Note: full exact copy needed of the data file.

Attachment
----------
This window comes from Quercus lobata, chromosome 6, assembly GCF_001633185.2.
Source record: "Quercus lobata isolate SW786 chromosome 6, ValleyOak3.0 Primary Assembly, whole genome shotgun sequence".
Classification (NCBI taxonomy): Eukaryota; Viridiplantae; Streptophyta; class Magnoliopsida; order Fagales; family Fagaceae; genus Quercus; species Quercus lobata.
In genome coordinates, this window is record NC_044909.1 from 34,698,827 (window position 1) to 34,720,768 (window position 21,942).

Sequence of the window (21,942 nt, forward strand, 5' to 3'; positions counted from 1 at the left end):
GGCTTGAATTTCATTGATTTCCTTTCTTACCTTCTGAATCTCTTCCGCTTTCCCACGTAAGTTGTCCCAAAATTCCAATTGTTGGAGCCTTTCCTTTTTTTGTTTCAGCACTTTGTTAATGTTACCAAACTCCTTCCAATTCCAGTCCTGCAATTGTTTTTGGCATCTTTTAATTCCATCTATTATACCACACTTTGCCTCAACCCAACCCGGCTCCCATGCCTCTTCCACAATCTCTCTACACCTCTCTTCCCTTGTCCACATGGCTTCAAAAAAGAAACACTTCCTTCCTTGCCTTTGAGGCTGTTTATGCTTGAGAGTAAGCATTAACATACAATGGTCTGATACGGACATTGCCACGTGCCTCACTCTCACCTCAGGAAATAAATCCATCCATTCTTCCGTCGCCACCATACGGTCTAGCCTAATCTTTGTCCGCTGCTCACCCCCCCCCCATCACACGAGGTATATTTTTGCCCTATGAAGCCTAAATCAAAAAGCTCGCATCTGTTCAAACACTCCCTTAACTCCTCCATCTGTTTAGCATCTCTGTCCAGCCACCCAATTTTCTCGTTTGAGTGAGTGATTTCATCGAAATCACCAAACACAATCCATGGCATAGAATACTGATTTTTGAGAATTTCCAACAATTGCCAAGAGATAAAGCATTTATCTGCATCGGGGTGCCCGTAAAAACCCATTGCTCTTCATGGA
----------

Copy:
This window comes from Quercus lobata, chromosome 6, assembly GCF_001633185.2.
Source record: "Quercus lobata isolate SW786 chromosome 6, ValleyOak3.0 Primary Assembly, whole genome shotgun sequence".
Classification (NCBI taxonomy): Eukaryota; Viridiplantae; Streptophyta; class Magnoliopsida; order Fagales; family Fagaceae; genus Quercus; species Quercus lobata.
In genome coordinates, this window is record NC_044909.1 from 34,698,827 (window position 1) to 34,720,768 (window position 21,942).

Sequence of the window (21,942 nt, forward strand, 5' to 3'; positions counted from 1 at the left end):
GGCTTGAATTTCATTGATTTCCTTTCTTACCTTCTGAATCTCTTCCGCTTTCCCACGTAAGTTGTCCCAAAATTCCAATTGTTGGAGCCTTTCCTTTTTTTGTTTCAGCACTTTGTTAATGTTACCAAACTCCTTCCAATTCCAGTCCTGCAATTGTTTTTGGCATCTTTTAATTCCATCTATTATACCACACTTTGCCTCAACCCAACCCGGCTCCCATGCCTCTTCCACAATCTCTCTACACCTCTCTTCCCTTGTCCACATGGCTTCAAAAAAGAAACACTTCCTTCCTTGCCTTTGAGGCTGTTTATGCTTGAGAGTAAGCATTAACATACAATGGTCTGATACGGACATTGCCACGTGCCTCACTCTCACCTCAGGAAATAAATCCATCCATTCTTCCGTCGCCACCATACGGTCTAGCCTAATCTTTGTCCGCTGCTCACCCCCCCCCCATCACACGAGGTATATTTTTGCCCTATGAAGCCTAAATCAAAAAGCTCGCATCTGTTCAAACACTCCCTTAACTCCTCCATCTGTTTAGCATCTCTGTCCAGCCACCCAATTTTCTCGTTTGAGTGAGTGATTTCATCGAAATCACCAAACACAATCCATGGCATAGAATACTGATTTTTGAGAATTTCCAACAATTGCCAAGAGATAAAGCATTTATCTGCATCGGGGTGCCCGTAAAAACCCATTGCTCTTCATGGA